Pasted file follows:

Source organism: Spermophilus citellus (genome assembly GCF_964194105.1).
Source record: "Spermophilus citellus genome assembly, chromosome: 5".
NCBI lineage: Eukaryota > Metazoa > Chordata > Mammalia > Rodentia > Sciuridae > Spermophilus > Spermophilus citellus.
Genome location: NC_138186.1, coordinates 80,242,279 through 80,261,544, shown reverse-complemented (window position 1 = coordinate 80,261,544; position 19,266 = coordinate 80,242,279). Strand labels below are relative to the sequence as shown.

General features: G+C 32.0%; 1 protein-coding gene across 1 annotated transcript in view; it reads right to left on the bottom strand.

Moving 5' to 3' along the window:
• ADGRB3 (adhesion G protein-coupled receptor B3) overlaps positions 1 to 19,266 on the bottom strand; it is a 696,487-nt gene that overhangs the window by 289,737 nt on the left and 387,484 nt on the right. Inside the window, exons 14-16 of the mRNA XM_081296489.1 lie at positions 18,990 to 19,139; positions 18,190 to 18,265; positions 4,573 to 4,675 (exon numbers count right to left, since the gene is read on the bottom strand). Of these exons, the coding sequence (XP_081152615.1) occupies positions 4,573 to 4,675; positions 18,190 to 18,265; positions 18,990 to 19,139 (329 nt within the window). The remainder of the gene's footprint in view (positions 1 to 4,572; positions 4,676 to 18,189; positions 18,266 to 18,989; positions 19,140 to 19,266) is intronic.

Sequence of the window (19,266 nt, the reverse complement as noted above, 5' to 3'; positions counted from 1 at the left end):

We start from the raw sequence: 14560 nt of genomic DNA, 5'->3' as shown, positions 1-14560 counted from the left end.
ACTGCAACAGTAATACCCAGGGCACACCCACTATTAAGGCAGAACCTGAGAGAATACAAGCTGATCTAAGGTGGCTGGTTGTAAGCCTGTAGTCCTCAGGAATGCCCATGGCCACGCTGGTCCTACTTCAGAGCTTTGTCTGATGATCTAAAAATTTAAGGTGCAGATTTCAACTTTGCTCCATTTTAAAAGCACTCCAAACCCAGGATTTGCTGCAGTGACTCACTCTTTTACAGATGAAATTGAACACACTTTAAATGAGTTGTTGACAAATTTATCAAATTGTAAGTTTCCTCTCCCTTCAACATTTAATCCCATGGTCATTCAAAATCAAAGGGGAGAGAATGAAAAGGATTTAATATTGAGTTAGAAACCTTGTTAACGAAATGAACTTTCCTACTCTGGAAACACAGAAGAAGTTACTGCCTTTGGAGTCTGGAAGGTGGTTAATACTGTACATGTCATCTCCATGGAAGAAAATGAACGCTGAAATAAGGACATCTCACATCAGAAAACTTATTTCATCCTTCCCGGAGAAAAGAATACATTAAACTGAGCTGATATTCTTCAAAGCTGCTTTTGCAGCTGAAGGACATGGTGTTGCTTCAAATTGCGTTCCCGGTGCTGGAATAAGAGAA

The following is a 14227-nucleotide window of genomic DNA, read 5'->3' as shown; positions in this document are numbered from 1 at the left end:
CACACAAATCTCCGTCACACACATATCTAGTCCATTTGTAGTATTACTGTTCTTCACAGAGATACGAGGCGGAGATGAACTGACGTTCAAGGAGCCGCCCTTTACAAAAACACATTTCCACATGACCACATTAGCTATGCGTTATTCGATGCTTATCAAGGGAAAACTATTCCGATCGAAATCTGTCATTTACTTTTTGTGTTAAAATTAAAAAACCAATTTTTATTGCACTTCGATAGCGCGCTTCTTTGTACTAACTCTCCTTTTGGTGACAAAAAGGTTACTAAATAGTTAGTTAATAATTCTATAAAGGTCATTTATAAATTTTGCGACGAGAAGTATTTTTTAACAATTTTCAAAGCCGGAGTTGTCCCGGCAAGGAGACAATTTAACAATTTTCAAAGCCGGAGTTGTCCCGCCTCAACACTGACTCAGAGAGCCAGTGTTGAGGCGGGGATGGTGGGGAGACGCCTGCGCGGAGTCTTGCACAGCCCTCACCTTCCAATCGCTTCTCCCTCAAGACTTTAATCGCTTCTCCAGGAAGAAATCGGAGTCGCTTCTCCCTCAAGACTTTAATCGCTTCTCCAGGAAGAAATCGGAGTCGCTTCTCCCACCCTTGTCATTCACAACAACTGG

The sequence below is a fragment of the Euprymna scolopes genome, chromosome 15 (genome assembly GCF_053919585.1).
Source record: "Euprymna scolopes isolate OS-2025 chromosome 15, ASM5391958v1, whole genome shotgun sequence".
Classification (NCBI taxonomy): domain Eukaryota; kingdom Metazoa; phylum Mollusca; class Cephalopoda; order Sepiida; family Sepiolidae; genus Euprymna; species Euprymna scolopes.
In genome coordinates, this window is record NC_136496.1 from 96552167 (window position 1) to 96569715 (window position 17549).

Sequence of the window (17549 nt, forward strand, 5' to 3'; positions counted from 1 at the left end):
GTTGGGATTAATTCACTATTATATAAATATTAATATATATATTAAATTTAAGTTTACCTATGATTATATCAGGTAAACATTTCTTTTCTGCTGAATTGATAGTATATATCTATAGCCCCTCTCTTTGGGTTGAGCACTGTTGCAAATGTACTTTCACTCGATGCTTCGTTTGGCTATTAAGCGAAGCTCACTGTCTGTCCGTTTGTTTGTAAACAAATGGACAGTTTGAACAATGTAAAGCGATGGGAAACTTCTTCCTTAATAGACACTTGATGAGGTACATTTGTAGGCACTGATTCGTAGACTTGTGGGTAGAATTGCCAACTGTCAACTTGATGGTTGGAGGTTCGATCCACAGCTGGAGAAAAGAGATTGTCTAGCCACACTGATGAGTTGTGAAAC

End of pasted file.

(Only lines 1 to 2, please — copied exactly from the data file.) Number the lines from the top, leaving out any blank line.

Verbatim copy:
Source organism: Spermophilus citellus (genome assembly GCF_964194105.1).
Source record: "Spermophilus citellus genome assembly, chromosome: 5".